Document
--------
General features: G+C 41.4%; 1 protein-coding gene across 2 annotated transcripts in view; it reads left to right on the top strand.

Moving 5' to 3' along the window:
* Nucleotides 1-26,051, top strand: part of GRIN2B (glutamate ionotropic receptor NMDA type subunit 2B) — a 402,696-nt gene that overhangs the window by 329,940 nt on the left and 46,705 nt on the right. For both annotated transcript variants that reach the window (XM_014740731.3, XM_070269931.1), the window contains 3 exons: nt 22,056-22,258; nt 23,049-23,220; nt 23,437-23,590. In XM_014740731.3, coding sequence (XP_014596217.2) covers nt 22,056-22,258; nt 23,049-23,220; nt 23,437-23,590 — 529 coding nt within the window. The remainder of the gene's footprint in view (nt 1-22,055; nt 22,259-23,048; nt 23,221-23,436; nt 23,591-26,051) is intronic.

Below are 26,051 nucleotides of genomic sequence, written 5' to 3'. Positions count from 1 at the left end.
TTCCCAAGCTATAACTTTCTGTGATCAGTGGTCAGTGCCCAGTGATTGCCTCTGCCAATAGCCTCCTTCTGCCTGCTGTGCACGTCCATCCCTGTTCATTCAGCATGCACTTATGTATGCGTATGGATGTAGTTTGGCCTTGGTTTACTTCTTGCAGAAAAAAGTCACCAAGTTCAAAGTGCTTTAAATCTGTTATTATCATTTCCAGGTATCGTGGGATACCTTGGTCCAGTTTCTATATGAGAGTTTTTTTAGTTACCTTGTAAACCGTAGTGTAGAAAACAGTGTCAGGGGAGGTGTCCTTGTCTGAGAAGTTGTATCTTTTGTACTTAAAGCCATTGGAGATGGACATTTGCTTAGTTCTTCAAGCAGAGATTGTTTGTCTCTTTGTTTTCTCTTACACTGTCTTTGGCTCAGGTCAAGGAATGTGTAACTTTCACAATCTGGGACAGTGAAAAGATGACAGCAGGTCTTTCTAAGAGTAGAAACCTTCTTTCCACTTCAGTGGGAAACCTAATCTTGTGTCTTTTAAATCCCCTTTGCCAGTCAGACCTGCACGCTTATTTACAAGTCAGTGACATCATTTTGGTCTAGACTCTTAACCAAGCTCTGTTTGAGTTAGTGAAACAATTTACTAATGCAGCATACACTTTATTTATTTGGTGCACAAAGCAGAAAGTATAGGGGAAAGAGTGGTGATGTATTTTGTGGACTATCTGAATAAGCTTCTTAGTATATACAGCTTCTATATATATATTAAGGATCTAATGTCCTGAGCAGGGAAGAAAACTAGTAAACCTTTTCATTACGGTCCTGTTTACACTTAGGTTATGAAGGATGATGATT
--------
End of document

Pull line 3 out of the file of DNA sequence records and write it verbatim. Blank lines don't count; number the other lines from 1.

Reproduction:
* Nucleotides 1-26,051, top strand: part of GRIN2B (glutamate ionotropic receptor NMDA type subunit 2B) — a 402,696-nt gene that overhangs the window by 329,940 nt on the left and 46,705 nt on the right. For both annotated transcript variants that reach the window (XM_014740731.3, XM_070269931.1), the window contains 3 exons: nt 22,056-22,258; nt 23,049-23,220; nt 23,437-23,590. In XM_014740731.3, coding sequence (XP_014596217.2) covers nt 22,056-22,258; nt 23,049-23,220; nt 23,437-23,590 — 529 coding nt within the window. The remainder of the gene's footprint in view (nt 1-22,055; nt 22,259-23,048; nt 23,221-23,436; nt 23,591-26,051) is intronic.